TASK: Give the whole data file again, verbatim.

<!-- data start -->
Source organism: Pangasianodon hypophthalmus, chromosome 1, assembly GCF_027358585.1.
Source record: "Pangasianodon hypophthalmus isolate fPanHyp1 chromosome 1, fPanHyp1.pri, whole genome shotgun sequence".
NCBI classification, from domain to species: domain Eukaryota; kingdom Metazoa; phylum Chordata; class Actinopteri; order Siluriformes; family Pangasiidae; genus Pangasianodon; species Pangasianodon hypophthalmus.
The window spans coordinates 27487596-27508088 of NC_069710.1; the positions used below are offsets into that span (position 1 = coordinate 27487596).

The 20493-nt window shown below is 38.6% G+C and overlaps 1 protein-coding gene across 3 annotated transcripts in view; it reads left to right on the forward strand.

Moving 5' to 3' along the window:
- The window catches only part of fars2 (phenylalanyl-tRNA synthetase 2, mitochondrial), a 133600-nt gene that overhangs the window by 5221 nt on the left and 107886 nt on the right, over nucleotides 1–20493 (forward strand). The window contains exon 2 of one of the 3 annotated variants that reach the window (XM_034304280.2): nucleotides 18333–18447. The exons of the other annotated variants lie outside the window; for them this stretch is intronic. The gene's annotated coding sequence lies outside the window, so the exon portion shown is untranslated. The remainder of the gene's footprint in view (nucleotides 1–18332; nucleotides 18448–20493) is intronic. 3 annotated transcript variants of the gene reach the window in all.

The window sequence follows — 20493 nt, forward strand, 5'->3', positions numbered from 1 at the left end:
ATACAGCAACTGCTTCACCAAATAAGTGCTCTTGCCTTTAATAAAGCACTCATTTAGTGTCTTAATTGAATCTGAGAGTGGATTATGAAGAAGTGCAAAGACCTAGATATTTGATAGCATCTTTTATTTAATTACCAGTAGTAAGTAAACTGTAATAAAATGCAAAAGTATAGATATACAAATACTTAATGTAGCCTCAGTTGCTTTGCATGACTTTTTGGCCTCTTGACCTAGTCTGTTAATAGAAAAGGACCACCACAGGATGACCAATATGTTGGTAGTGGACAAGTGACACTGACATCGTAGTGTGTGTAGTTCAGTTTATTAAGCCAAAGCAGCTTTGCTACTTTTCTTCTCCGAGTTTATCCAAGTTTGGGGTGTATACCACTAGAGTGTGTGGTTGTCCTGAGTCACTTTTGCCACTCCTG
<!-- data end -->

Source organism: Pangasianodon hypophthalmus, chromosome 1, assembly GCF_027358585.1.
Source record: "Pangasianodon hypophthalmus isolate fPanHyp1 chromosome 1, fPanHyp1.pri, whole genome shotgun sequence".
NCBI classification, from domain to species: domain Eukaryota; kingdom Metazoa; phylum Chordata; class Actinopteri; order Siluriformes; family Pangasiidae; genus Pangasianodon; species Pangasianodon hypophthalmus.
The window spans coordinates 27487596-27508088 of NC_069710.1; the positions used below are offsets into that span (position 1 = coordinate 27487596).

The 20493-nt window shown below is 38.6% G+C and overlaps 1 protein-coding gene across 3 annotated transcripts in view; it reads left to right on the forward strand.

Moving 5' to 3' along the window:
- The window catches only part of fars2 (phenylalanyl-tRNA synthetase 2, mitochondrial), a 133600-nt gene that overhangs the window by 5221 nt on the left and 107886 nt on the right, over nucleotides 1–20493 (forward strand). The window contains exon 2 of one of the 3 annotated variants that reach the window (XM_034304280.2): nucleotides 18333–18447. The exons of the other annotated variants lie outside the window; for them this stretch is intronic. The gene's annotated coding sequence lies outside the window, so the exon portion shown is untranslated. The remainder of the gene's footprint in view (nucleotides 1–18332; nucleotides 18448–20493) is intronic. 3 annotated transcript variants of the gene reach the window in all.

The window sequence follows — 20493 nt, forward strand, 5'->3', positions numbered from 1 at the left end:
ATACAGCAACTGCTTCACCAAATAAGTGCTCTTGCCTTTAATAAAGCACTCATTTAGTGTCTTAATTGAATCTGAGAGTGGATTATGAAGAAGTGCAAAGACCTAGATATTTGATAGCATCTTTTATTTAATTACCAGTAGTAAGTAAACTGTAATAAAATGCAAAAGTATAGATATACAAATACTTAATGTAGCCTCAGTTGCTTTGCATGACTTTTTGGCCTCTTGACCTAGTCTGTTAATAGAAAAGGACCACCACAGGATGACCAATATGTTGGTAGTGGACAAGTGACACTGACATCGTAGTGTGTGTAGTTCAGTTTATTAAGCCAAAGCAGCTTTGCTACTTTTCTTCTCCGAGTTTATCCAAGTTTGGGGTGTATACCACTAGAGTGTGTGGTTGTCCTGAGTCACTTTTGCCACTCCTG